When more means less: neural activity related to unsuccessful memory encoding

Curr Biol. 2001 Oct 2;11(19):1528-30. doi: 10.1016/s0960-9822(01)00454-7.


The neural correlates of memory encoding have been studied by contrasting neural activity elicited by items at the time of learning according to whether they were later remembered or forgotten [1]. Previous studies have focused on regions where neural activity is greater for subsequently remembered items [2-8]. Here, we describe regions where activity is greater for subsequently forgotten items. In two experiments that employed the same incidental learning task, activity in an overlapping set of cortical regions (posterior cingulate, inferior and medial parietal, and dorsolateral prefrontal) was associated with failure on a subsequent memory test.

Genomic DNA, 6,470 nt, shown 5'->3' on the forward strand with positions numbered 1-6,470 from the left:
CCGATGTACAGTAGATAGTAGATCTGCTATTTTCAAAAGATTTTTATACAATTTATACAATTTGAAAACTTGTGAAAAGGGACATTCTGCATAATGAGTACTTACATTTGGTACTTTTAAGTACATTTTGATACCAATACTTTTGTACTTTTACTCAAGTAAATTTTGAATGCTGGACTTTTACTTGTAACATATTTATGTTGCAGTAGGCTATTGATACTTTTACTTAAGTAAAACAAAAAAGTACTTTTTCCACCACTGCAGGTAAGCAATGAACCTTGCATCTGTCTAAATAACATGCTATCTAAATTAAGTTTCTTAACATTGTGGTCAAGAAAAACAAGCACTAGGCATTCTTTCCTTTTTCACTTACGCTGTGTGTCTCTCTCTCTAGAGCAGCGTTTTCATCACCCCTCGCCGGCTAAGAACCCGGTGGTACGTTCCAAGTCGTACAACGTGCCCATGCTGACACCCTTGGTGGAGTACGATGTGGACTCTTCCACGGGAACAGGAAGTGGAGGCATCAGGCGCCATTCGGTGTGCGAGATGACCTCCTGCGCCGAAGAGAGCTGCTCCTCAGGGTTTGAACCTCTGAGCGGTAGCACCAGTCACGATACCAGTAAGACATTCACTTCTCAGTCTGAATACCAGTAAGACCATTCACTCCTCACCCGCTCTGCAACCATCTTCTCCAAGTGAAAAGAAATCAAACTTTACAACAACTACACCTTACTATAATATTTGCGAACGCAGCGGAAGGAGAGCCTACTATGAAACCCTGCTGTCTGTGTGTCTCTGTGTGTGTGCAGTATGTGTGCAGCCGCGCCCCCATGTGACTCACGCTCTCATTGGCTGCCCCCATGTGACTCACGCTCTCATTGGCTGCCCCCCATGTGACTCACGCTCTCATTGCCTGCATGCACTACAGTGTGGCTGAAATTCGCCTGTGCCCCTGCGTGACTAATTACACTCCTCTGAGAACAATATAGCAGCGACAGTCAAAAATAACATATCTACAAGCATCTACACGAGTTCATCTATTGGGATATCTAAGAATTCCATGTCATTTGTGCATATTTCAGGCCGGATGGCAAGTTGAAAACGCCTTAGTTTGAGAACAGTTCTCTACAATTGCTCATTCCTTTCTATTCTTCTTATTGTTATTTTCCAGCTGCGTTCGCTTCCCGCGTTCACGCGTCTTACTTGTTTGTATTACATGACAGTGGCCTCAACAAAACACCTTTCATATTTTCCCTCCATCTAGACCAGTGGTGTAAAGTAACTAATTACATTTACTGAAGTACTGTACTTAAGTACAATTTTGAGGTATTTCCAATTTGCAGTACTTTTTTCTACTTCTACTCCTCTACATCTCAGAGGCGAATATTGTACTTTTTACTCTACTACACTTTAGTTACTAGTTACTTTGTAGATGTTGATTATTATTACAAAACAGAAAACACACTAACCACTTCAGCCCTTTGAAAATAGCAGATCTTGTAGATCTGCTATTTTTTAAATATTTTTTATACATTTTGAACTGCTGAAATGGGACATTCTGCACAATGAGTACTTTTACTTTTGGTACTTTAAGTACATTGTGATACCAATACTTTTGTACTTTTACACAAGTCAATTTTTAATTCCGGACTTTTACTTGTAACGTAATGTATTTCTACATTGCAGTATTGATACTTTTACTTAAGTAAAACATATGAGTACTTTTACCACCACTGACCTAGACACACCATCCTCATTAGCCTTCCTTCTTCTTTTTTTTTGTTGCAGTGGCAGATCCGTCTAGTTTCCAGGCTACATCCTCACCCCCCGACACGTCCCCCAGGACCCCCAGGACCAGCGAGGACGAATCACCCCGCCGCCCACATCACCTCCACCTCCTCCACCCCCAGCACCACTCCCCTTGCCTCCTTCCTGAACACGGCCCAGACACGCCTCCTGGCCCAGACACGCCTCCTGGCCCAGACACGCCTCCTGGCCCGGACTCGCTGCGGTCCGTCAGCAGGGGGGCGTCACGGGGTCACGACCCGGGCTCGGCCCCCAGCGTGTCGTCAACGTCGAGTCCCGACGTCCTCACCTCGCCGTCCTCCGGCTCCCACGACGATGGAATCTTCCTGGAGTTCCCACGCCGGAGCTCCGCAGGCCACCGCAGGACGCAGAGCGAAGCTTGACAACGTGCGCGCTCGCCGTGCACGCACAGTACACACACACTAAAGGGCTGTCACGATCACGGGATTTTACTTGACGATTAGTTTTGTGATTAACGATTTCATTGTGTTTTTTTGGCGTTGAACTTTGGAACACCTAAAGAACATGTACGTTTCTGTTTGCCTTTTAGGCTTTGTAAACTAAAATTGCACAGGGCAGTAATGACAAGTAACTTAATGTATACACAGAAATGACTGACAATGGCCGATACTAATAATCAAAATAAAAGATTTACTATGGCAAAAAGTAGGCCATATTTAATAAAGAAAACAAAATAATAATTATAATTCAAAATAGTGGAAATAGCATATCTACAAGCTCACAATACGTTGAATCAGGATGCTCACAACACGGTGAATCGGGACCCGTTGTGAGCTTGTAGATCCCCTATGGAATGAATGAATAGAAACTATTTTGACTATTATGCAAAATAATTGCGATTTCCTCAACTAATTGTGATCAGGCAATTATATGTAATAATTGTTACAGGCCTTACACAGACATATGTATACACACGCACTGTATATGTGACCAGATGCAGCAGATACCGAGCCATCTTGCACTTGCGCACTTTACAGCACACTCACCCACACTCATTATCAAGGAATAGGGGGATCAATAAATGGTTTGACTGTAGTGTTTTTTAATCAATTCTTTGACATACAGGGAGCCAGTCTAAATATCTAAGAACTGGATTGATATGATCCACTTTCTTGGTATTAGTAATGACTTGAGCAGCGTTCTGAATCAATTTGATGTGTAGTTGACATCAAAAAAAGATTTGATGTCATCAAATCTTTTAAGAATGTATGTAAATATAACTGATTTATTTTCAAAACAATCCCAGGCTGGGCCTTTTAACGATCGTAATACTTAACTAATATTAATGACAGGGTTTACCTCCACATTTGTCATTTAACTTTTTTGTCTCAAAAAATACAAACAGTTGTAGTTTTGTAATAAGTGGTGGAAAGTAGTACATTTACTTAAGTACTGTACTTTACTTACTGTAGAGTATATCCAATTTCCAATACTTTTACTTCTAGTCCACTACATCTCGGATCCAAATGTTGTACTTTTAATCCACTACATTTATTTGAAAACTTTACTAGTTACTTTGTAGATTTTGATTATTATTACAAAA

Publication types

  • Research Support, Non-U.S. Gov't

MeSH terms

  • Adult
  • Brain Mapping* / methods
  • Female
  • Humans
  • Magnetic Resonance Imaging
  • Male
  • Memory, Short-Term / physiology*
  • Neurons / physiology*
  • Parietal Lobe / physiology*
  • Prefrontal Cortex / physiology*
  • Task Performance and Analysis